Haruki Murakami

Murakami is one of the few authors that leaves me speechless. I have read a couple of his fictional books and they always leave me in a vacuum because they are so abundant, full, accomplished in every facet that they leave an immense emptiness when I finished reading them. The period of emptiness persists until the thoughts, experiences, and everything else I’ve picked up during my reading, fades and lands like Autumn leaves at my feet and I am able to examine them in my own sweet time.

Merely stating that Murakami is a post-World War 2, Japanese author is oversimplifying. To Westerners, he is Japanese, but to the Japanese literary establishment, he is quite un-Japanese. However, many agree that he is both an important author in postmodern literature and one of the greatest contemporary authors.

One facet that I truly appreciate about Murakami (born 1949) is that he has lived outside of writing. He is the complete opposite of those authors, who began writing before that took solid foods and have always existed in a literary (writing) environment. Murakami came from an intellectual family, but has worked in a record store, owned a coffee house and jazz bar – and now he is a marathon runner.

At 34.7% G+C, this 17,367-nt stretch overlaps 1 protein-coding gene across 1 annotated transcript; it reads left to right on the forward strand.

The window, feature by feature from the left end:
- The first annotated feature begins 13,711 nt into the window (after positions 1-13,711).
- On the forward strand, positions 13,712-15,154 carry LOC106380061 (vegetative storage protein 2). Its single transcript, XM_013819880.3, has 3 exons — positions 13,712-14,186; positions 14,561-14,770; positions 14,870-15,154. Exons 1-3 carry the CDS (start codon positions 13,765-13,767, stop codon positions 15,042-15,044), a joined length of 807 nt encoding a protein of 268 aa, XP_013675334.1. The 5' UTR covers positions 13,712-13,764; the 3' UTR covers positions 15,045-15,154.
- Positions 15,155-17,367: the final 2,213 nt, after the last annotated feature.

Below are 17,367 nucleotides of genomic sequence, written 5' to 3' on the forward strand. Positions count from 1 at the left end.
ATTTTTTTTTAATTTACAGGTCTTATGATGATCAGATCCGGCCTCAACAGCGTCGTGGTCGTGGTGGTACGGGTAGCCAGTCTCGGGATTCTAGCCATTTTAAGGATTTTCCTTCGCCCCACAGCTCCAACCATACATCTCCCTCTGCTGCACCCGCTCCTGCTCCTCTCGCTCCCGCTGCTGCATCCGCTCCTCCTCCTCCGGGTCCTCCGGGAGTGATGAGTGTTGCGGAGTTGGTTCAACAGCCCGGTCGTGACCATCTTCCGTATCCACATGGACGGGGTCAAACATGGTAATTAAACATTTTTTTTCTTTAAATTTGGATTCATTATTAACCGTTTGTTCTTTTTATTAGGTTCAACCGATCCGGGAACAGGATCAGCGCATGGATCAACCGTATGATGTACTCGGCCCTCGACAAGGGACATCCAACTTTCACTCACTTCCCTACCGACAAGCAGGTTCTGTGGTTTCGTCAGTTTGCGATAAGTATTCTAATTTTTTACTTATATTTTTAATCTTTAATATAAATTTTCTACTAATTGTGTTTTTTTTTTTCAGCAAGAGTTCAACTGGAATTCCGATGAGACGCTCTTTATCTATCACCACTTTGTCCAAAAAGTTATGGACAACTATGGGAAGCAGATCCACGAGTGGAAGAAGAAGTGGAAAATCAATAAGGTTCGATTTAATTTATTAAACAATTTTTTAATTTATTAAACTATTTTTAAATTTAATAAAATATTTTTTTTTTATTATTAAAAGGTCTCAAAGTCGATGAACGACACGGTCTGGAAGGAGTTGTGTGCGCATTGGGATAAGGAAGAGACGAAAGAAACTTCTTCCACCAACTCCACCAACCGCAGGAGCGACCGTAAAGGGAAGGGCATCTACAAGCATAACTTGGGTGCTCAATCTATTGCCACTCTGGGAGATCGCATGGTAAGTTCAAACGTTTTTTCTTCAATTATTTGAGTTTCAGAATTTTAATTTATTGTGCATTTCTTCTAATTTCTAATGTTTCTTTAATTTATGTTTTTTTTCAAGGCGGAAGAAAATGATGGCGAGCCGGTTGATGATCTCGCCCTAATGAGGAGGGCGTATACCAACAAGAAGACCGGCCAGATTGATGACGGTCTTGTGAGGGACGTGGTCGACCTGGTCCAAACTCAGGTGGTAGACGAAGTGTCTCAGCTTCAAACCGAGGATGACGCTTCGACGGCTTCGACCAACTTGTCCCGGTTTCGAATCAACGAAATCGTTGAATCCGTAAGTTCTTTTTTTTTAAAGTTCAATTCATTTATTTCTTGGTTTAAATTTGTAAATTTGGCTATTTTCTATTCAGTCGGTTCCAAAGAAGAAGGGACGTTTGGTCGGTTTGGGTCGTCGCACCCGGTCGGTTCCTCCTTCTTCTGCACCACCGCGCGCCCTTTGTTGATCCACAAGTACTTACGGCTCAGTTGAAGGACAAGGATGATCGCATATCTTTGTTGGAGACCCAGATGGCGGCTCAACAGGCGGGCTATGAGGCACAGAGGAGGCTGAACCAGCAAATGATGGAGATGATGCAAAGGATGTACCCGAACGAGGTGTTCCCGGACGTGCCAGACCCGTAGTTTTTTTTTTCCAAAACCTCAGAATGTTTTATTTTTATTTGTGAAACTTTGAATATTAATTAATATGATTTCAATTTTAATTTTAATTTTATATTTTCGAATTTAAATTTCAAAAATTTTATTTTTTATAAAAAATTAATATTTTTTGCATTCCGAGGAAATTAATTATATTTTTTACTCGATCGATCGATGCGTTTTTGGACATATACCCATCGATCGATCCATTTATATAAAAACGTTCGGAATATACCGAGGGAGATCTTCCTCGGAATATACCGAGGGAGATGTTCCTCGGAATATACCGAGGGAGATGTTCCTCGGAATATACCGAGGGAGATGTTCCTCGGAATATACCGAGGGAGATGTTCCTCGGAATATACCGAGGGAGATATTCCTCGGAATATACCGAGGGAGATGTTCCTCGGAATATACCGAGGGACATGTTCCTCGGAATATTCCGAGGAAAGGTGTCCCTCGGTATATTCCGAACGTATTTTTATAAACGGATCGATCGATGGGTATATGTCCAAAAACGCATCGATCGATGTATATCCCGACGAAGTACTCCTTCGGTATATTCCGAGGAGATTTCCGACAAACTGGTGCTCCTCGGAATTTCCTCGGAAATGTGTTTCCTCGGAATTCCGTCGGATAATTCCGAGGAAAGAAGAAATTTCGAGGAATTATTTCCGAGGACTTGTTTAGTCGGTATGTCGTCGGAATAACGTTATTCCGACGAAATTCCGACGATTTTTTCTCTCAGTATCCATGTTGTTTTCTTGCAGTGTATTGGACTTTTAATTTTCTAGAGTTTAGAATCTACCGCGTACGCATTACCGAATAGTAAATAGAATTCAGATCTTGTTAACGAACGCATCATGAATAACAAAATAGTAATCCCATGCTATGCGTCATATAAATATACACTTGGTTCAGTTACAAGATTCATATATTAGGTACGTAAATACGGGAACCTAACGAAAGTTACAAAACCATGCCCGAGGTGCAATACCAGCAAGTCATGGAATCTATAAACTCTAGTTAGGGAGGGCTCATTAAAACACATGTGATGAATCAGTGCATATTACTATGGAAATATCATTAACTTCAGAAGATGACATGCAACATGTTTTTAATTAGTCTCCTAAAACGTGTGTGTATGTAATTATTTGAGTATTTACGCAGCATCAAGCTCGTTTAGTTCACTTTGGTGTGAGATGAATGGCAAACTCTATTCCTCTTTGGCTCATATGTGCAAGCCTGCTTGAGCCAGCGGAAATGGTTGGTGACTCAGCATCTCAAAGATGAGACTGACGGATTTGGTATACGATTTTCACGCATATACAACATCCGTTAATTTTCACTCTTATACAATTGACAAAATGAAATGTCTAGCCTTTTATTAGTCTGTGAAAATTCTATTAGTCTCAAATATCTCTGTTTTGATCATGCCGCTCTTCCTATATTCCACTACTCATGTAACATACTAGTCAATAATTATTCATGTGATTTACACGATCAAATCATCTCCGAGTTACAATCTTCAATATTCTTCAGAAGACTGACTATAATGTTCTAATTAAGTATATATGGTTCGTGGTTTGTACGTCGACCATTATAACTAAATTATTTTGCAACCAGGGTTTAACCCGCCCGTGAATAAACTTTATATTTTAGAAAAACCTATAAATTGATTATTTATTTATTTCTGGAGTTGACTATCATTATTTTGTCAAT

On his website, which is sophisticated and a treasure trove of information, there is a wonderful photo of his desk.



  1. The Brain in the Jar

    The problem with Muarakami is that the female characters have sex too readily with the main lead. It’s not that easy!

    Beyond that, I’m like you. I read a little more Murakami than you and I find him brillaint. He’s at once full of imagination, yet knows how to develop real characters. His fiction is both surrealistic and belongs with Raymond Carver in the ‘only about the characters’ book. He deserves the fame

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